La Salvation


This story starts way back before I had many other stories. Just about the time I was handed a journal with my name embossed in gold on the right bottom corner, purchased at the local Mormon bookstore for my eight birthday. It starts on that first page where I began recording my presence on the earth--and all I seemingly wanted to write about was the desert.

Friends. A little bit of family. And the desert.

My entire timeline was logged in as BLP and ALP--Before Lake Powell and After Lake Powell. Here is the birthday party I attended before I left for the lake, and here's the report of how the lake was this time, "We camped in a windy cove. The lake was very choppy". We went often enough that there was always a time period in between where I'd be waiting for the next five hour trip through the desert down to the marina. Everything--every season, every birthday, every religious rite of passage was either before or after Lake Powell.

Leaving the dusty town of Hanksville on the way to Powell, I always regarded the Henry mountain range as the gate keepers of the lake. Dark, severe and serious looking, they were the last mountain range to be added to the map of the continuous United States. When our suburban took off south (after filling up at the Hole in the Rock gas station--a convivence store situated in a carved-out rock, a true desert gimmick!) there was always a feeling of dread. We have to pass the Henrys. The Henrys were the Mordor of my youth. But on the other side was blue water, deep as Wall Street concrete canyons, and red rock vistas curving and goosenecking for over a hundred miles. The only place I ever wanted to be--red chapped lips and tangled wind-wild hair, it always felt more like home than anything place I knew.

The story ends with me here, in Southeast Utah, in a little white house built by ranchers in 1948--their brands still carved into the lava rock fireplace downstairs. When I finish this essay I will stand up from my desk at the kitchen window and see the southern slope of the La Sal mountain range, then I will notice the pink rock and sharp canyons of the Dry Valley next to the famed Canyonlands National Park, beyond there I see the Abajos (also called the The Blues) mountain range where my girls now attend school (happily riding the bus each day for hours passing pinion and pine), but if I squint and look beyond the hazy horizon I can see dark shadows in the furthest vista of the western view--the Henrys.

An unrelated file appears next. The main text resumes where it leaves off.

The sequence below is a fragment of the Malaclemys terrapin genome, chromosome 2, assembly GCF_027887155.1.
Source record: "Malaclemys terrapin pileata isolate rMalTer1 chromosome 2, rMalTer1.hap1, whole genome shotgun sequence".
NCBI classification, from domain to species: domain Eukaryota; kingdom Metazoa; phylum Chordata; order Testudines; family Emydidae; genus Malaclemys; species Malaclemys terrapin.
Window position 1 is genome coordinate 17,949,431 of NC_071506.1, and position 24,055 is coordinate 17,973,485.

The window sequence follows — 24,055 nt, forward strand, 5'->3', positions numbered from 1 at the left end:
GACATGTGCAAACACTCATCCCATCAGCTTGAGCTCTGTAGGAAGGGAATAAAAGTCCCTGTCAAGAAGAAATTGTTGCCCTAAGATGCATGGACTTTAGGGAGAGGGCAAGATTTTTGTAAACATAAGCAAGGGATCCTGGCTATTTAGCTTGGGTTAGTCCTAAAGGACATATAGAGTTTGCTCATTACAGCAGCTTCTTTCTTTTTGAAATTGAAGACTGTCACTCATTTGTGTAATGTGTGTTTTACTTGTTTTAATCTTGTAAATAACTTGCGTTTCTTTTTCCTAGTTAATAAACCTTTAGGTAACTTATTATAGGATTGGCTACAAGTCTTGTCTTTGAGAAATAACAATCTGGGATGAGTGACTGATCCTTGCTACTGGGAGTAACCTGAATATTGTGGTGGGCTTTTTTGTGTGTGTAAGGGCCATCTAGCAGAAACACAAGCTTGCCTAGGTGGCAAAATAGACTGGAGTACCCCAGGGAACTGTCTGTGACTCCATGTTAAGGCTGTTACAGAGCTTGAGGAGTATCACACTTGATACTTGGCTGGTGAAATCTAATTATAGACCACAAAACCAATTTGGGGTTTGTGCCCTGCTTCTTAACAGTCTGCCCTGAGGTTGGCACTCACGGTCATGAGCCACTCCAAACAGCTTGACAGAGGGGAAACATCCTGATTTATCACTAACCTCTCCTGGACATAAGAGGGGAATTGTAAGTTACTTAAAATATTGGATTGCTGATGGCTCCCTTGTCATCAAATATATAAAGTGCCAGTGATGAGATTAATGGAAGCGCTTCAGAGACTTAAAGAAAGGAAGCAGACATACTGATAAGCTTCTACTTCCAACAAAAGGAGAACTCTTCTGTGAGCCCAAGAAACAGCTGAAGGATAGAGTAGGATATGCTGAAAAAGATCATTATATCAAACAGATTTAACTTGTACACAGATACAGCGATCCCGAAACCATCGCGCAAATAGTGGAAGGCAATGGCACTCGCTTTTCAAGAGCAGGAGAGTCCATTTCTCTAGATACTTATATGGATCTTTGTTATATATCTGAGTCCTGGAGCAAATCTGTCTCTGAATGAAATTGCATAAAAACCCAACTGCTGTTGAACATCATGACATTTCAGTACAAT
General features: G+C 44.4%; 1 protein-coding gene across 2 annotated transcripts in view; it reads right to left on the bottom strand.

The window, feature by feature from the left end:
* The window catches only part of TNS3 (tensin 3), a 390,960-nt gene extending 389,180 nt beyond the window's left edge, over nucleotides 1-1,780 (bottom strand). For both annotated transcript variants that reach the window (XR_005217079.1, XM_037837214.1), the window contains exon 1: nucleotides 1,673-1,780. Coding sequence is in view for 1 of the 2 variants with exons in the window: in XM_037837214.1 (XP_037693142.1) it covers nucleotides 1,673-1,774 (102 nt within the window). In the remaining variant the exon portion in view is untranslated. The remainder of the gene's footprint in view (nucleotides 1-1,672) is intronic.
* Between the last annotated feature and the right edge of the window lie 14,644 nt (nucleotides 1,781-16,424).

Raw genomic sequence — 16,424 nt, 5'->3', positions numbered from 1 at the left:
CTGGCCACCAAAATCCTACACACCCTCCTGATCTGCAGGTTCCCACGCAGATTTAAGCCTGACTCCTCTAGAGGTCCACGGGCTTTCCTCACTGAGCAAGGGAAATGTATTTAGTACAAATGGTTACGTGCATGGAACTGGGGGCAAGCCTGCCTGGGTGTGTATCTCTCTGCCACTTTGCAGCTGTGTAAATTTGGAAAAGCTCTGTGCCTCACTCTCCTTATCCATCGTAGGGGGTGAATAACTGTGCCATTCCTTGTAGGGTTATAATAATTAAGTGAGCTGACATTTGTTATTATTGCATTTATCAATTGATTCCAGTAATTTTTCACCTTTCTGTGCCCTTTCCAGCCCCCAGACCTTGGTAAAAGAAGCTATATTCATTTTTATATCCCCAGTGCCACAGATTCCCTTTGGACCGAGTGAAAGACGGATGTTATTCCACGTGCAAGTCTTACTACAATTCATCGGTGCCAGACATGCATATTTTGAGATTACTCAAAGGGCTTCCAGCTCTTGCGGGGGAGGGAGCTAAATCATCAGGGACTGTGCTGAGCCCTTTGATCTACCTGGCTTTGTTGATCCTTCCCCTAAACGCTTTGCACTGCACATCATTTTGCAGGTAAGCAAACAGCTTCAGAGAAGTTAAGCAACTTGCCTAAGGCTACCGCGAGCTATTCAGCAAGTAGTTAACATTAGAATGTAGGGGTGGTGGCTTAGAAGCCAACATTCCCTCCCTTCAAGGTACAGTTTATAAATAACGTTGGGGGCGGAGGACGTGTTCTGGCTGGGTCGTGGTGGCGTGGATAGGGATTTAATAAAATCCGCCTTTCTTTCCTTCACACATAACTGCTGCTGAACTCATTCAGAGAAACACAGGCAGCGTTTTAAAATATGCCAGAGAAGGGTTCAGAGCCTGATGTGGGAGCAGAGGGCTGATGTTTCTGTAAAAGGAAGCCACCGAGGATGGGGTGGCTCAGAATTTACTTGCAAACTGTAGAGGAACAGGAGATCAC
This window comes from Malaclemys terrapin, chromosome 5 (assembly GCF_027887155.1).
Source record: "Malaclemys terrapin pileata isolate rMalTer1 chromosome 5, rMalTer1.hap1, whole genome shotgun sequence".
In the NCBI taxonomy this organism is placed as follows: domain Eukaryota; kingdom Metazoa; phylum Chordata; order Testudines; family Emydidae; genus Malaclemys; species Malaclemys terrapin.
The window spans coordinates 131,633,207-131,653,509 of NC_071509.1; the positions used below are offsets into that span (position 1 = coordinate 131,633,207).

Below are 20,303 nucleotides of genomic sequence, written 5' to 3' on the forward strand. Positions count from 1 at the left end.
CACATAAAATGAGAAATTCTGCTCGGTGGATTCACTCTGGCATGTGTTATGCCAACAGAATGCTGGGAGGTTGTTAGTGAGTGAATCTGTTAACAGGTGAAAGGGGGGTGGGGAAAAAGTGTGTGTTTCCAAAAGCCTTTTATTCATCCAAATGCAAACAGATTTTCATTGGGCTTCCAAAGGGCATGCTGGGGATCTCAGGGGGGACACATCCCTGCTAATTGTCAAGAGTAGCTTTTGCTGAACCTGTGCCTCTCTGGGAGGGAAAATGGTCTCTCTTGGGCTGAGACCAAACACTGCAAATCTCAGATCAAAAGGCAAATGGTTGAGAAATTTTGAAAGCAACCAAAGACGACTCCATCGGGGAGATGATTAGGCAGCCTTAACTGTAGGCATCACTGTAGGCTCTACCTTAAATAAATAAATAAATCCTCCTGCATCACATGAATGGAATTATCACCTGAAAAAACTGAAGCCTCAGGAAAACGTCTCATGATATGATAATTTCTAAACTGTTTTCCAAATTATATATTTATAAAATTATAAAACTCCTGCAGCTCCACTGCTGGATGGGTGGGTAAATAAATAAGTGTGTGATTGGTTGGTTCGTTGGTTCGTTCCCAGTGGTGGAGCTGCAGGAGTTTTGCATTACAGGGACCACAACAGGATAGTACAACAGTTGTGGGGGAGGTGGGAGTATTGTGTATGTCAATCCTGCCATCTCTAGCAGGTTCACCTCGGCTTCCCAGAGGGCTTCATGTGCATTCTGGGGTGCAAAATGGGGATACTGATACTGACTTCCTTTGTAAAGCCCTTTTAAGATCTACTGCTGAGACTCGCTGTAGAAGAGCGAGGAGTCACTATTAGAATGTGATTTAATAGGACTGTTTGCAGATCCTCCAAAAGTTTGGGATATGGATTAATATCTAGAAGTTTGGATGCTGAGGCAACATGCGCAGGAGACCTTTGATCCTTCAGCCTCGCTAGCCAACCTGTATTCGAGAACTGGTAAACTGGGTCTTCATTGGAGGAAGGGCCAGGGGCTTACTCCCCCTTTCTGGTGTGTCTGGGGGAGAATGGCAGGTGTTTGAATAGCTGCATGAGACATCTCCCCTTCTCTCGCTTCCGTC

I am home.


For now, my afternoons are dedicated to purpose of writing about how I got here--how I hauled my family from the alpine loops and sprawling civilization of the Wasatch Front down to the desert and up two thousand feet to a homestead of fifth generation ranchers, but not before we left our high demand religion behind, like a awkward-but-earnest band of reverse pioneers. 

But it all makes sense to me now. Growing up within earshot of the BYU bell tower it would ring out the hour with a robust rendition of "Come Come Ye Saints"--the same notes I would rock my babies to in the upstairs nursery of the Retro House on Birch Lane. Perhaps the only song I ever heard daily my entire life, always came with a promise--

We'll find the place which God for us prepared
Far away in the West
Where none shall come to hurt or make afraid
There the Saints will be blessed
Did this song, sung to me daily all my life in the foothills of the Wasatch mountains apply to all saints headed out west to find their home? Or did God reserve such blessings for the faithful of the fold?

Last night I drove with the girls and the dog out on the range to spot the foxes and the badgers and bounce around the golden hay bales at dusk. "Look," I told them pointing miles past the yellow rabbitbrush fields towards the barren bluff punctuated by a jagged rock cliff, spelling a devastating ending of the Lisbon Valley, "see how it looks like someone ripped the earth right open over there? Beyond that drop off is the end of the planet. From there, you can jump off into space." 
They didn't believe me, but I could tell they wanted to. 
And I think that, in its own way, is a blessing.

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